• Tried this twice.

    I’m coming off of an injury…

    1st time I attempted this I got once around my block with 12kg and had to put the bell down in the middle of the block AND at the beginning of each “corner”(6 times).

    I was bummed as this was 1/3rd a mile.

    That’s all I could do and it took me 19minutes to do that 1/3rd mile.

    Unacceptable.

    I’ve been training swing-squat-curl-press-reverse lunge chains easy strength program style daily…

    I tried again yesterday.

    3 times around the block=1 Full mile.. One 15 second break.

    Completed in 17 minutes. 16kg

    Here’s to the ALMIGHTY “what the heck” effect!

    54year old woman. I will continue until I shave more time off then I’ll bump the weight up again.

    This is fun. 🙂

  • As an ancient beginner with lots of issues—for example, I can’t do swings or deadlifts—I found this amazing and encouraging. I used to walk a 15 minute mile, so now being able to do that again is a goal, because it seems doable. I just did my first try and turned around at 7.5 minutes, even though I was quite short. So I will start pushing next time and, when I get there, I will add a little dumbbell.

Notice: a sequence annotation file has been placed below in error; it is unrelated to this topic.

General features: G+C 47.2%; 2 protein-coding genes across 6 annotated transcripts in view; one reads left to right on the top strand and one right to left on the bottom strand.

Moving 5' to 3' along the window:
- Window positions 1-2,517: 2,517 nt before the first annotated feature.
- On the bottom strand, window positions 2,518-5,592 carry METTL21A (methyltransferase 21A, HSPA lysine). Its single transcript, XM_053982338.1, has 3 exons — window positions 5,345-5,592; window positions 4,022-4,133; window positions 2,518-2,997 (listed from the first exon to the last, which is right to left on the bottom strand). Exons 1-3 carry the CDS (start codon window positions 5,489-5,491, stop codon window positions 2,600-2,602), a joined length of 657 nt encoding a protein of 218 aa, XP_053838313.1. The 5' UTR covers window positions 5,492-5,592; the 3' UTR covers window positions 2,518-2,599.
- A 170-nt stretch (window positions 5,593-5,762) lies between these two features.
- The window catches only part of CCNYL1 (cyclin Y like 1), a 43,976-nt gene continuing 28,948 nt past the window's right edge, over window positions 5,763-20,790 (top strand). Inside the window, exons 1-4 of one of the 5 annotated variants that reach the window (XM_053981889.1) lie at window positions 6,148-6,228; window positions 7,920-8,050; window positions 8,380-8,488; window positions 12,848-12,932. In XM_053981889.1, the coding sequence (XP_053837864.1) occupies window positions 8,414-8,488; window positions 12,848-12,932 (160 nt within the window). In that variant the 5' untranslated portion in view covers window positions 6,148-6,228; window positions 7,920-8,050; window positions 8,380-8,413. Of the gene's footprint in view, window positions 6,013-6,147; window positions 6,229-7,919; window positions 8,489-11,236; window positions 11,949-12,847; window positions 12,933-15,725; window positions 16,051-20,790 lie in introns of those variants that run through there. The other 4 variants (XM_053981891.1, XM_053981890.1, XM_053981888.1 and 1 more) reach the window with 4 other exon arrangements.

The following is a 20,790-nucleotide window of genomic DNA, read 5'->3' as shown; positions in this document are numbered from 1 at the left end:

Because I discovered that I can’t swing it, I have already been using my 20 lb kettlebell for suitcase carries around the house. I am so looking forward to the day I can put it together with a 15 minute mile. I may never get Simple, but I may get this.
    Thank you so very much for all your work.

    • Lisa, thank you for your comment.

      I encourage you to join our forum and post a bit more about yourself, and your injury history and restrictions. Perhaps we can offer some guidance as to what other things you might be able to do. The forum’s a great place and I hope you’ll join us. https://StrongFirst.com/community/

      Steve Freides, Forum Moderator

  • Love this. Thanks for sharing.

    First attempt in my local park yesterday. Okay, my time wasn’t great but felt good afterwards and woke up this morning with a bit of muscle soreness in the traps, forearms and triceps so you know you’ve been challenged. Really good additional dimension to an overall conditioning and strength programme